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Common accounting graduate job interview questions

Emmanuel Payne

There are really only two things job interviewers want to know: do you have the competencies to do the job and did you have the kind of personality that will allow you to fit in.

There are thousands of interview questions a potential employer can ask you during your accounting graduate job interview but they all pretty much boil down to variations on two meta-questions. Firstly, do you have the skill set necessary to do what we want you to do? Secondly, do you have the character traits that will make you a high-performing member of our team?  

Technical questions

These questions are designed to test your knowledge of accounting, audit and tax practices. If you're a recent graduate, your potential employer won’t expect you to possess deep expertise and is unlikely to devote a great deal of the interviews to grilling you on, for example, the finer points of the matching principle. Nonetheless, they’ll want to reassure themselves you were paying attention in uni lectures, so may ask you some of the following questions. If your memories have faded in the time between your last exam and first interview, it’s a good idea to brush up on the basics before the big day.    

These are some example technical questions:

  • Why is it important to match revenues and expenses?
  • What’s the most challenging accounting task you’ve had to solve?
  • What does auditing mean to you?
  • What is the current corporate tax rate?
  • How do you make sure you don’t make any mistakes in your work?
  • What is the relationship between the income statement and the balance sheet?
  • How would you handle a complex financial project, requiring precision, on a tight deadline?
  • What are different ways to calculate accounts payable?
  • What is the difference between accounts receivable and accounts payable?
  • Can you give me an example of when you had to explain a complex accounting or financial process to a non-specialist?
  • What methods have you used for estimating bad debt?
  • What accounting reports are you comfortable preparing, comparing and analysing?
  • Do you understand forensic accounting techniques?
  • How do you go about evaluating the reliability of financial data?
  • Do you have any experience in handling accounting discrepancies?
  • What accounting software are you familiar with?
  • Do you have any experience developing business metrics?

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Behavioural questions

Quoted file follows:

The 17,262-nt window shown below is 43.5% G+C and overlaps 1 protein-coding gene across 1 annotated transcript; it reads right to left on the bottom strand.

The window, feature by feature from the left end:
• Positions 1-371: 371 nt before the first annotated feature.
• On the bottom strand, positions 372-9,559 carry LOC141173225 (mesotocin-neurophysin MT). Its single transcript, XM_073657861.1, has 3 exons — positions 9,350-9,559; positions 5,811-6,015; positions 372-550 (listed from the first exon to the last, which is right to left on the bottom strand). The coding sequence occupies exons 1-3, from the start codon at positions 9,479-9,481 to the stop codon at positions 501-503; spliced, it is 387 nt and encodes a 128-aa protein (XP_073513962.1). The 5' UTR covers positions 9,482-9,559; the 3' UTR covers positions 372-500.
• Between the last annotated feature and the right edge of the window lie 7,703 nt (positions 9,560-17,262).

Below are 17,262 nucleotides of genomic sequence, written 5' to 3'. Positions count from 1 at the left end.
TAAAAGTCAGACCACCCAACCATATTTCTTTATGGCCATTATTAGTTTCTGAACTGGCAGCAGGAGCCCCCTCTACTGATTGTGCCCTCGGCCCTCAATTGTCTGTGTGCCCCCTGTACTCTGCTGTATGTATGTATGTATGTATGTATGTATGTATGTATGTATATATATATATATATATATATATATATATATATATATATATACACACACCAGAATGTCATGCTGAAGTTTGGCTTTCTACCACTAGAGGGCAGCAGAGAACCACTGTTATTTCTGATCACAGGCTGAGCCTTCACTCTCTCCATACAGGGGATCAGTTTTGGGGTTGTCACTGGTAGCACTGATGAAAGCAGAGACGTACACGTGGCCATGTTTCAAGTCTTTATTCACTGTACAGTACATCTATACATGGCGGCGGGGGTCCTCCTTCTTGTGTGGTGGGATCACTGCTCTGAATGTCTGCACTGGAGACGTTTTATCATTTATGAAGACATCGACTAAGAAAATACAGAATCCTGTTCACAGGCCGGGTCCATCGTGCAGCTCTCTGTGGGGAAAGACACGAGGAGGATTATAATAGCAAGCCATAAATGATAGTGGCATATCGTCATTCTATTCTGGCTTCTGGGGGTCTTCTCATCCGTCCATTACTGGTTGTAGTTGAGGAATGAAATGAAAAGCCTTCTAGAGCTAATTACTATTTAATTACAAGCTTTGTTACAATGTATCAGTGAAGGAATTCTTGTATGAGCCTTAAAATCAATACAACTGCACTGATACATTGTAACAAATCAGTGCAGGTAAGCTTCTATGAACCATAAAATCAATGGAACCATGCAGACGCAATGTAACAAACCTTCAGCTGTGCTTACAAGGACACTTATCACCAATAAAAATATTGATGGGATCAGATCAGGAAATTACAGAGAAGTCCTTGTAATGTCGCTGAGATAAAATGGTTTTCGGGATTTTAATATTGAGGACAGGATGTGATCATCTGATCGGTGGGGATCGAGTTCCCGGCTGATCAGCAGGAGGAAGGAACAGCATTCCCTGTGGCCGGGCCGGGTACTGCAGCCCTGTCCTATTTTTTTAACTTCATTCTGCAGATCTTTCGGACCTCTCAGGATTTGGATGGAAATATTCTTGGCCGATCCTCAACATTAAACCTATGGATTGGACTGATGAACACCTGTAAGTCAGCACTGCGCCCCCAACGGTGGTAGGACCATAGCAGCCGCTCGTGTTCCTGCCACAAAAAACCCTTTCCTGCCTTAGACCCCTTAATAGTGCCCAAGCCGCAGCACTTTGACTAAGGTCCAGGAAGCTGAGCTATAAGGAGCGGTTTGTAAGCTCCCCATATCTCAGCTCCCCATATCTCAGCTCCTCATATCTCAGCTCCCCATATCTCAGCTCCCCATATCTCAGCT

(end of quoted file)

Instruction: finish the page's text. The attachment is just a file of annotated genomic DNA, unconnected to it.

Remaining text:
Employers can teach new staff skills but it’s difficult to alter their character. What is known in the trade as behavioural questions, such as, “Tell me how you handled a conflict with a co-worker,” are essentially testing your emotional intelligence. In particular, your propensity to work well with others, be they co-workers, managers or clients. The reason many such questions ask you to reference a previous experience is that past behaviour is the best predictor of future behaviour. Below are some classic behavioural questions and suggestions on how to answer them.

Question: Can you give an example of when you had to lead a team?

How to answer: Previous leadership experience indicates you can manage others and possibly rise to a senior role. It’s important to provide an example that is both relatively recent and, ideally, demonstrates you have interpersonal, motivational and time-management skills. Don’t just say, ‘I was captain of the university debating club’, explain how you implemented a new way of preparing for debates that got your team into the national finals. 

Question: Tell us about a time when you had to work as part of a team.

How to answer: The interviewer wants to determine what interpersonal skills you have. There’s no right or wrong answer but a mistake people frequently make is thinking they have to prove they are a leader. Good followers who can take responsibility for part of a project are just as important as leaders. Your answer should show you can build relationships, react appropriately to other people’s needs and give and receive honest feedback. Demonstrating you learnt something from the experience (for example, how to be more diplomatic when delegating tasks) also signals you have self-awareness and a willingness to improve.

Question: What are your strengths and weaknesses?

How to answer: The interviewer is looking for a summary of the key skills you think you will bring to the organisation. Start by enumerating your strengths and make sure you show rather than just telling. Don’t say, “I’m a go-getter with excellent time-management skills’ and leave it there. Prove it by explaining, “I studied full-time, worked part-time, was involved in the debating club and also volunteered for charity during my last year at uni.”

There’s no point pretending you don’t have any weaknesses. However, always nominate one that isn’t going to significantly impact your ability to undertake the tasks that will be expected of you. Volunteering, “I’m an introvert and know I need to work on being more communicative,” is much less of a dealbreaker than, “I’ve always struggled with maths.”       

Question: Why do you want to work for us?

How to answer: This is your make or break opportunity to show off all the research you’ve done on your potential employer’s history, corporate culture, competitors and unique selling points. Aside from demonstrating you’re motivated enough to have done the necessary homework, you want to reassure the interviewer that you want to work for their company rather than just an accountancy firm. Accurately or otherwise, this is seen as a sign you’ll stick around.